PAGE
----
Eliud Kipchoge (the G.O.A.T.) is DEBUTING at the Boston Marathon at APPROXIMATELY 38 years old, compelling OUTSIZED DRAMA from OVEREXCITED pundits: WATCH
That 2:01:09 is too recent to have allowed for serious unraveling, and the men's and women's course records should fall if the weather is merely decent
Eliud Kipchoge’s impending presence at the Boston Athletic Association Marathon—the world-record-holder's first shot at a race set to unfurl its 127th hallowed parade—is probably the biggest advance story infusing any of the forty or so Boston Marathons I've paid attention to since the early to mid-1980s.
It can't not be. Kipchoge is the all-around-greatest distance runner ever to ply the lonely trade, but has to be nearing the end of his career. This is a man who twenty years ago ran 12:52 for 5,000 meters twice in the same summer, the second such effort winning him a gold medal at the World Athletics Championships in Paris at the tender age of about eighteen.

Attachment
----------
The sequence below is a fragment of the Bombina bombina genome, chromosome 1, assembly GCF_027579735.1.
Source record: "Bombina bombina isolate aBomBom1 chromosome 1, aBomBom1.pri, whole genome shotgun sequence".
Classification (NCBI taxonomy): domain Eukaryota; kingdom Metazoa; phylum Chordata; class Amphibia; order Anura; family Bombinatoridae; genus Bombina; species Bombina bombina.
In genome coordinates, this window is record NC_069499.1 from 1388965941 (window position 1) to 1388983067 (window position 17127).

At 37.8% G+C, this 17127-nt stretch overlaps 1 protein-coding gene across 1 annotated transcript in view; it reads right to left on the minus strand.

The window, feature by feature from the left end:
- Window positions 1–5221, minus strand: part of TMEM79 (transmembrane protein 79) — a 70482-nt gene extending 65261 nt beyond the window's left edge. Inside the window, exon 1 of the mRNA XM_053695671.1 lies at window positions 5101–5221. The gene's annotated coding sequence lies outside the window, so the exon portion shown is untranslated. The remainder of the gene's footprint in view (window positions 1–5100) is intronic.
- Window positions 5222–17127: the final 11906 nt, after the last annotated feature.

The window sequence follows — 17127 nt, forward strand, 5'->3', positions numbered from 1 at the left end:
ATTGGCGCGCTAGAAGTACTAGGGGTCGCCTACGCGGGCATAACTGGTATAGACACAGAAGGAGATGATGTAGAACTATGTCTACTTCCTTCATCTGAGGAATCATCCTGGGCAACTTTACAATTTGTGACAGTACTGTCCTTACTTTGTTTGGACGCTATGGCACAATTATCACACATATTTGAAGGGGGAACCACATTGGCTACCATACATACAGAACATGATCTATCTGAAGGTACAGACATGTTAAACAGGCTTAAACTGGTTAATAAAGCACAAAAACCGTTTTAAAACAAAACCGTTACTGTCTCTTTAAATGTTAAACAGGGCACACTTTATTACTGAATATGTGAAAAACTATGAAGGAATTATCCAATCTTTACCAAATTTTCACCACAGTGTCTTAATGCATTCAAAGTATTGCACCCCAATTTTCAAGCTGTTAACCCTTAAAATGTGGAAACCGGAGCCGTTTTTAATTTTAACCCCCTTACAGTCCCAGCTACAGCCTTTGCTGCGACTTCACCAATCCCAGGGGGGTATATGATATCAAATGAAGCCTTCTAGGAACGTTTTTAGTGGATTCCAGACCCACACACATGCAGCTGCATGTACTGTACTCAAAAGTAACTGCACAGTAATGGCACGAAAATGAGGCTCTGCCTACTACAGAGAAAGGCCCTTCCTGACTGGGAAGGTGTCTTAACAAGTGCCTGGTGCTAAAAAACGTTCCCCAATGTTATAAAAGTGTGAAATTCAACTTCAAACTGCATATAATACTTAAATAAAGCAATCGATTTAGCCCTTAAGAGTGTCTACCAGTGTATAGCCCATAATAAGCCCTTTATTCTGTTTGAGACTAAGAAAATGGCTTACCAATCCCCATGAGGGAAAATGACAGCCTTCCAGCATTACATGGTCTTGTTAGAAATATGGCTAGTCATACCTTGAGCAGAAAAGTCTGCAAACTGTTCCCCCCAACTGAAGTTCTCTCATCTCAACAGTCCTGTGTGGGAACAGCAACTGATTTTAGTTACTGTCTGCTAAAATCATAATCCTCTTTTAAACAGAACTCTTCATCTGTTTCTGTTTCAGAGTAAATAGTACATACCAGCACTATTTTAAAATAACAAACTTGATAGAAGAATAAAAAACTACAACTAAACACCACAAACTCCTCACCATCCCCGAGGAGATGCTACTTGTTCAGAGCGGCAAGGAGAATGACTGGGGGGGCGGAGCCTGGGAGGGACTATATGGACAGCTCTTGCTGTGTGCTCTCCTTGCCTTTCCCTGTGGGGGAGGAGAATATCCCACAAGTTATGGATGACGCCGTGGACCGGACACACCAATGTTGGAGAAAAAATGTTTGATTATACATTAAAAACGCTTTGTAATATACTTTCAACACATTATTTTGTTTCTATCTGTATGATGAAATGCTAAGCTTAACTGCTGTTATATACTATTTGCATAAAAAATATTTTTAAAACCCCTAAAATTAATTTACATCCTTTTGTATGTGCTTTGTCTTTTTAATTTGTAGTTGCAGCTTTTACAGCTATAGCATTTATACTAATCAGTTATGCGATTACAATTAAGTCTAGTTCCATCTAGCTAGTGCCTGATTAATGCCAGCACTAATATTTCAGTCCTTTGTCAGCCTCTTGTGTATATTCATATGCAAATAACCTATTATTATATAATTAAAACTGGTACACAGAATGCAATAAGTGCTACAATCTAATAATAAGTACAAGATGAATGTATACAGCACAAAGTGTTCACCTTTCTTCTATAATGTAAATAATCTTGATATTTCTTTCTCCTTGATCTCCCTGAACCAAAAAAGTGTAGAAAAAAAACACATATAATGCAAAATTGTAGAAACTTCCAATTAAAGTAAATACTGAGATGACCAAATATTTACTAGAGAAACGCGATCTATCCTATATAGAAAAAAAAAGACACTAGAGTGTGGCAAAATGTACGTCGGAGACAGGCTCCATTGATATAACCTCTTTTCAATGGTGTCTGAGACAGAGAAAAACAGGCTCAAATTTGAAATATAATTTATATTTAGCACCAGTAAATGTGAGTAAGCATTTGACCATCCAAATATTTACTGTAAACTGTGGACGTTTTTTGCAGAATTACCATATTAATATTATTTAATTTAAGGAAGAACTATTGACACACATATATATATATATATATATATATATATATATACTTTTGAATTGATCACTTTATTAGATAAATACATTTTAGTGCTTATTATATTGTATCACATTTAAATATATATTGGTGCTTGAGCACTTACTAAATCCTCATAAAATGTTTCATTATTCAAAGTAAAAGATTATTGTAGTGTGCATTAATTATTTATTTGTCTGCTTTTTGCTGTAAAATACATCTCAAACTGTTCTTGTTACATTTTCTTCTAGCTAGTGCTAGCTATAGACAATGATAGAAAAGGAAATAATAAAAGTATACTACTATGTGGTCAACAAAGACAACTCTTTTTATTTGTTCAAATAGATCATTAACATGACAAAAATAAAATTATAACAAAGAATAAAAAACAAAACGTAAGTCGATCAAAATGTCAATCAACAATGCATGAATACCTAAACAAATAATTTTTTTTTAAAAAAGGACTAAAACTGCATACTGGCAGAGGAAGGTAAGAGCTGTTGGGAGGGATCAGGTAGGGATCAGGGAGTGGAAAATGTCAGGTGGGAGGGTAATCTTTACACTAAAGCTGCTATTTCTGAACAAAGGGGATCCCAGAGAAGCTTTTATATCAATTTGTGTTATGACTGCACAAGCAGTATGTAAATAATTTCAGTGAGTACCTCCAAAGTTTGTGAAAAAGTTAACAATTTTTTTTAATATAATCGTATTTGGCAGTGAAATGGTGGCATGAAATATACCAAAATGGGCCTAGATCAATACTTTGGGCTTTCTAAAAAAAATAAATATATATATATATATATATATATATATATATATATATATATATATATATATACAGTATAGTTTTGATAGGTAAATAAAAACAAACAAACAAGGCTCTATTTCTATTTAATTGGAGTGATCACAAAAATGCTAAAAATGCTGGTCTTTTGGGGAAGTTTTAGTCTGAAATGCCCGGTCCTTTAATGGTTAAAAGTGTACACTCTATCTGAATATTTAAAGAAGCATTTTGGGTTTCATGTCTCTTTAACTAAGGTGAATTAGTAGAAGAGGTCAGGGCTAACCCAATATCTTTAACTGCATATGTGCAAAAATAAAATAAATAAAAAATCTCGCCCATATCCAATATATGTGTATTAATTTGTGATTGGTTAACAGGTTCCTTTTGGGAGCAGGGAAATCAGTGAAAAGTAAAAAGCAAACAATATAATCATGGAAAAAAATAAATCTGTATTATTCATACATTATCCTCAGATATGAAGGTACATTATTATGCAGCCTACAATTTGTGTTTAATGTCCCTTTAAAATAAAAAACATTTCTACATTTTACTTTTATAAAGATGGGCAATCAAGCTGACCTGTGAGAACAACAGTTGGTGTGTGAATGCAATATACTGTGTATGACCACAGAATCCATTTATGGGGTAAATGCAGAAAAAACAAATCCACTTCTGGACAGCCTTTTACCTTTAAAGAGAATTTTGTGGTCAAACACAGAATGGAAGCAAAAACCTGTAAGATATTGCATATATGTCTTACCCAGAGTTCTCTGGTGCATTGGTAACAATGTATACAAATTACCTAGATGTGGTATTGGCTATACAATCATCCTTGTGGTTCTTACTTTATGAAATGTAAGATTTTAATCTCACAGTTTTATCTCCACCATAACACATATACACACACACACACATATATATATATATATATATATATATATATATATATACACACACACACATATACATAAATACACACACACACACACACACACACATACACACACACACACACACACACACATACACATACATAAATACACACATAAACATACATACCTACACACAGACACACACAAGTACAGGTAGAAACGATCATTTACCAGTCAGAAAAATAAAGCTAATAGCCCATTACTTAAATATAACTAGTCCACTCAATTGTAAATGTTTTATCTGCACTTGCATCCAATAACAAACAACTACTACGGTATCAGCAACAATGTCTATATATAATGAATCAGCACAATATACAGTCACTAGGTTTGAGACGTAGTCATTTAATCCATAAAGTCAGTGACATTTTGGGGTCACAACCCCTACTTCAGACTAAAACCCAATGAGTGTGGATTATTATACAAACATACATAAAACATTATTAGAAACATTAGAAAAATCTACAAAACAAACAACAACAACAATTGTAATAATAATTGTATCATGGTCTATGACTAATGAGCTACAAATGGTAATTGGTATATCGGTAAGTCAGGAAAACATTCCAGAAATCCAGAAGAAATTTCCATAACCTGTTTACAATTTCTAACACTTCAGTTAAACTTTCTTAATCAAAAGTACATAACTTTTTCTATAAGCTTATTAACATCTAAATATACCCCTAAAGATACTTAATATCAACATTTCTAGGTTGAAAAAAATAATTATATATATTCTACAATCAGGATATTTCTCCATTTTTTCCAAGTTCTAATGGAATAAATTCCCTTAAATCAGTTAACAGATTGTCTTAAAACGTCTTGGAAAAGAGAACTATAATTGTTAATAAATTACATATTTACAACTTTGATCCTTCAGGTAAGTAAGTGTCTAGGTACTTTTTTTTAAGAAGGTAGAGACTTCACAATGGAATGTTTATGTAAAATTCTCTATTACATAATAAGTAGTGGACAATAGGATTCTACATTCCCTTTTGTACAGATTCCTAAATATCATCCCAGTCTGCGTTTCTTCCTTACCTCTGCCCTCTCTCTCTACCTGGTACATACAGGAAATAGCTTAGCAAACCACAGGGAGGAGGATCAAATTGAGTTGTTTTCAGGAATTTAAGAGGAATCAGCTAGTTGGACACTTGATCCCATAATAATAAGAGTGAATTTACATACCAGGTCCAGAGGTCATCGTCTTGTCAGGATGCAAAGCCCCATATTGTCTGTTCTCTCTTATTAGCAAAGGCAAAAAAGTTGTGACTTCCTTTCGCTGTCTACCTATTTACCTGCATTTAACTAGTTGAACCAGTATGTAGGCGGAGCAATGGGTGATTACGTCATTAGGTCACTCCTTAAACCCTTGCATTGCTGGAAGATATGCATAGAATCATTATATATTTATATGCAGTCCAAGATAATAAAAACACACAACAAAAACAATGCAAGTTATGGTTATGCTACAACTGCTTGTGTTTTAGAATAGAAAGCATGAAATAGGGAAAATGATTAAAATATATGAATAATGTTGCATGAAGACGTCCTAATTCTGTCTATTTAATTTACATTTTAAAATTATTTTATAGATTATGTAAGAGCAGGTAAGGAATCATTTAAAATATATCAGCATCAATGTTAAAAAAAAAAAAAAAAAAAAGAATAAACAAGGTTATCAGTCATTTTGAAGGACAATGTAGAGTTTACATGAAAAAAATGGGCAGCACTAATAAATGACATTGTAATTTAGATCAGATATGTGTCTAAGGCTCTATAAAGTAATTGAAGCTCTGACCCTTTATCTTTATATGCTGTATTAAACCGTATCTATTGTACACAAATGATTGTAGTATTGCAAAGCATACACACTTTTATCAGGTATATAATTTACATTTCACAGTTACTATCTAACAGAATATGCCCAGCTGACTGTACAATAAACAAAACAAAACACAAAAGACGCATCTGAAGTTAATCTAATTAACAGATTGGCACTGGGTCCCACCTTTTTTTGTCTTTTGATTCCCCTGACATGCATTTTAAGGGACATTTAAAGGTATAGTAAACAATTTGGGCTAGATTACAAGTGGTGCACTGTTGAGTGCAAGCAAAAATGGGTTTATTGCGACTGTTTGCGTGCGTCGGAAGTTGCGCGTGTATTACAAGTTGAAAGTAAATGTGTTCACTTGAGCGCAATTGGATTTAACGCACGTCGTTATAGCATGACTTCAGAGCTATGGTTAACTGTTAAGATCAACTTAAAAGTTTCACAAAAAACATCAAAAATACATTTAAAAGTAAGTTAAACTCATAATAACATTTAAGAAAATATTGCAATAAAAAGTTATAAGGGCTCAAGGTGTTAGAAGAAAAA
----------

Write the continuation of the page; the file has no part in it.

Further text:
It should be remarkable enough that Kipchoge ran indoor times of 8:07 for two miles and 12:55 for 5,000 meters almost nine years later. But all of these marks and accolades have been obliterated by the thing Kipchoge is known for, which is running marathons and being practically unbeatable at them, not only freezing time for himself alone but operating by a cosmic clock running slowly in reverse.
Kipchoge set his most recent world record over 42.195K in October in Berlin, clocking 2:01:09 to knock 30 seconds from his own 2018 record at the same venue (and putting more daylight between himself and all-time number-two Kenenisa Bekele, who ran 2:01:41 in Berlin in 2019).
Kipchoge wants to keep going through the 2024 Olympics, when he'd be 39-ish, and secure a third gold medal to add to his 2016 and 2021 Olympic Marathon wins. This probably means 2023 will mark his only lifetime appearance at the Boston Marathon, although making predictions with this guy never gets easier.